What is tennis elbow
Tennis elbow is pain at the highly stressed point at the side of the elbow where the bulk of the forearm muscles attach. It begins with heavy or repetitive use of muscles causing microscopic injury. Body builders use this microscopic damage principle to build muscles and strengthen tissues. They first exercise to cause this damage, then give the body sufficient time to heal and re-build stronger. In the case of tennis elbow though the overuse is repeated before the body has time to repair. It does not have time to heal. The body’s repair mechanisms are overwhelmed, and try to patch things up as best as it can.
Complications with time
As with most musculoskeletal conditions, if allowed to remain it becomes more complex. The continuing attempts at repair can cause an accumulation of scar type tissue. The continuing pain can sensitise the nervous system as occurs in fibromyalgia, where pain is felt greater than it actually is. . Further, pain, disability and frustration can cause psychological, social and economic issues.
The common treatment is to remove the continual stress by restricting usage and possibly using a brace. Pain medications are often given for the purpose of making a patient more comfortable while they heal. When this fails (as it often does) there are therapies designed to assist healing and address the buildup of scar tissue. Examples include dry needling and other physical therapies.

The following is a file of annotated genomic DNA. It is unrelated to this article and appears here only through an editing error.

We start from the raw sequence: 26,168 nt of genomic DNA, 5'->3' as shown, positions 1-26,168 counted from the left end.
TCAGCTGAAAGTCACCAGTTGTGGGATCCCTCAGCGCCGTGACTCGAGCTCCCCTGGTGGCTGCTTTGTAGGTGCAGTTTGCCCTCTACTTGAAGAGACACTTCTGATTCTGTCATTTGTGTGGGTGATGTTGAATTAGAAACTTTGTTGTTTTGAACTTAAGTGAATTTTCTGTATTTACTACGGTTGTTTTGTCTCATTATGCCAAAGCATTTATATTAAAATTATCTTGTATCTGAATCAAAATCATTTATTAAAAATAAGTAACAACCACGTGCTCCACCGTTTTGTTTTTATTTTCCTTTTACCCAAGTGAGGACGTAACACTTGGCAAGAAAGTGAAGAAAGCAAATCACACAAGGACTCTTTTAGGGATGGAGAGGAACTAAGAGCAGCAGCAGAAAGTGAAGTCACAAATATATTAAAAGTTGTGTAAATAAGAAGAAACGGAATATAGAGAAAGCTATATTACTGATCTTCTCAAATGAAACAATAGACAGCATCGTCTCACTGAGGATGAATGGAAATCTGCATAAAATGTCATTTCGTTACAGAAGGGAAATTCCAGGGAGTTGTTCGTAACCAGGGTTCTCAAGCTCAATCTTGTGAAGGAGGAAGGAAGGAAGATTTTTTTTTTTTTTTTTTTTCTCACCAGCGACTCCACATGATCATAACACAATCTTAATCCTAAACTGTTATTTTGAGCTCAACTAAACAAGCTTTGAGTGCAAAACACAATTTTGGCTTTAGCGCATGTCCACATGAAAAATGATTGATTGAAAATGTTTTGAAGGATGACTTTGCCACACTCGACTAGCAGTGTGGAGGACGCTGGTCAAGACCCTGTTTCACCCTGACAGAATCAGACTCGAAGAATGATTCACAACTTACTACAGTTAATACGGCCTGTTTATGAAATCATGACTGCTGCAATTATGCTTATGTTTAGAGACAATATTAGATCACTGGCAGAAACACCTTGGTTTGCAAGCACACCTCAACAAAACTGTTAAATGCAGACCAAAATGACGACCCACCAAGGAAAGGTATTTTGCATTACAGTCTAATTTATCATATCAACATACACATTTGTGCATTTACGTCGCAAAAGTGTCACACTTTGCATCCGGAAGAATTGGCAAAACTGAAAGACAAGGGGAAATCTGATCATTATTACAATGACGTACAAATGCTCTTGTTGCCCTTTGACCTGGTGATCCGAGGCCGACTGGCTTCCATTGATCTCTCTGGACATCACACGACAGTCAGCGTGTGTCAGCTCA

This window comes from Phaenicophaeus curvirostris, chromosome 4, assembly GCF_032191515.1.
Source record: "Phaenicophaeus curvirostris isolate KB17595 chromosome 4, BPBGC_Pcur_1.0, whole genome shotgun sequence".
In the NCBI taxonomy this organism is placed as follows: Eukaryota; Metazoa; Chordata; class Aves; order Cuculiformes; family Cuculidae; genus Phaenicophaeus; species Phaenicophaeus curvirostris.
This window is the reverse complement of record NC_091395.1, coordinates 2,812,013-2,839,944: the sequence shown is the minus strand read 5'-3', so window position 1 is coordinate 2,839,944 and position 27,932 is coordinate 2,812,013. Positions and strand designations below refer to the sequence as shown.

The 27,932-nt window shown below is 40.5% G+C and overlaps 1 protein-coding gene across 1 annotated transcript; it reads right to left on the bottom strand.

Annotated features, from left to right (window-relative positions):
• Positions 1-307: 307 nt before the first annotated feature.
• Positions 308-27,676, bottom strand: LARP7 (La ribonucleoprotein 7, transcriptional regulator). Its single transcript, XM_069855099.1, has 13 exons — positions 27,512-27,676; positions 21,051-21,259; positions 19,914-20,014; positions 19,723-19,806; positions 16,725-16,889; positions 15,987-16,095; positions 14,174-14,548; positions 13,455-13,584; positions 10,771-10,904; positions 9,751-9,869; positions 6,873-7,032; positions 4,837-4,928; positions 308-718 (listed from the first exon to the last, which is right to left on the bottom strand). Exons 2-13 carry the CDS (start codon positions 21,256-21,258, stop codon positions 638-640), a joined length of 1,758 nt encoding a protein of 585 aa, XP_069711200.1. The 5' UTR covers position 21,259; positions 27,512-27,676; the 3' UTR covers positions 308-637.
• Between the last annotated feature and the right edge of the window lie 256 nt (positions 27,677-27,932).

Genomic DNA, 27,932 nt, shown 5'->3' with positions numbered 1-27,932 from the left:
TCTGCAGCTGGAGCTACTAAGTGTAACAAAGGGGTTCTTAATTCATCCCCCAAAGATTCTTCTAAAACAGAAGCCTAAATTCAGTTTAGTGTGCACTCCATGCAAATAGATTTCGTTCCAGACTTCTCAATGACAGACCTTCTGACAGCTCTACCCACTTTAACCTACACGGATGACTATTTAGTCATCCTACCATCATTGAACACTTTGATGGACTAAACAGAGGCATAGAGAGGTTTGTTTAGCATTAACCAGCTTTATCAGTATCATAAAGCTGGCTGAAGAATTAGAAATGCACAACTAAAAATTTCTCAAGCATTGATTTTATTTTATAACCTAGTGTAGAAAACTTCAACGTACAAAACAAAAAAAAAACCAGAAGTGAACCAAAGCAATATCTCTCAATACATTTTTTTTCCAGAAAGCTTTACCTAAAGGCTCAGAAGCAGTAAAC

Why do these often fail?
As discussed, much more serious injuries heal, so why does this “overuse injury” persist when one stops over using it? The primary reason is trigger points, which are those tender lumps that masseurs lover to find. They are actually sections of muscle that have gone into spasm and will not release. This causes the muscles to become tight, creating tension at the injured area. This tension causes pain and stops healing. Further, if one googles “trigger point chart” one will find that trigger points in the forearm muscles produce more pain in the same areas, adding to the symptoms.
Common, yet overlooked
The same heavy or over use that causes injury also causes trigger points to develop. Because of this when you get overuse injuries you practically always get trigger points. Despite practically always being present and causing complications trigger points usually do not get mentioned in medical research or guidelines, and hence often not considered. As an example, the reference below the medical journal article on the management of tennis elbow. It makes no mention of trigger points what so ever. Lets look simply what happens because of this omission. A person with tennis elbow is commonly advised to rest and given medication. However, because of the tension on the muscles the injury will not heal, and the trigger points themselves cause more pain adding to the symptoms. When the pain persists it’s out with the braces, stronger medication, dry needling and so forth. With a key cause remaining it still won’t heal, and as previously mentioned, the longer such issues remain the more complications occur. There is a build up of scar tissue. The nervous system becomes sensitized so pain is felt much more strongly, and the strong pain and disability has a terrible psycho social affect.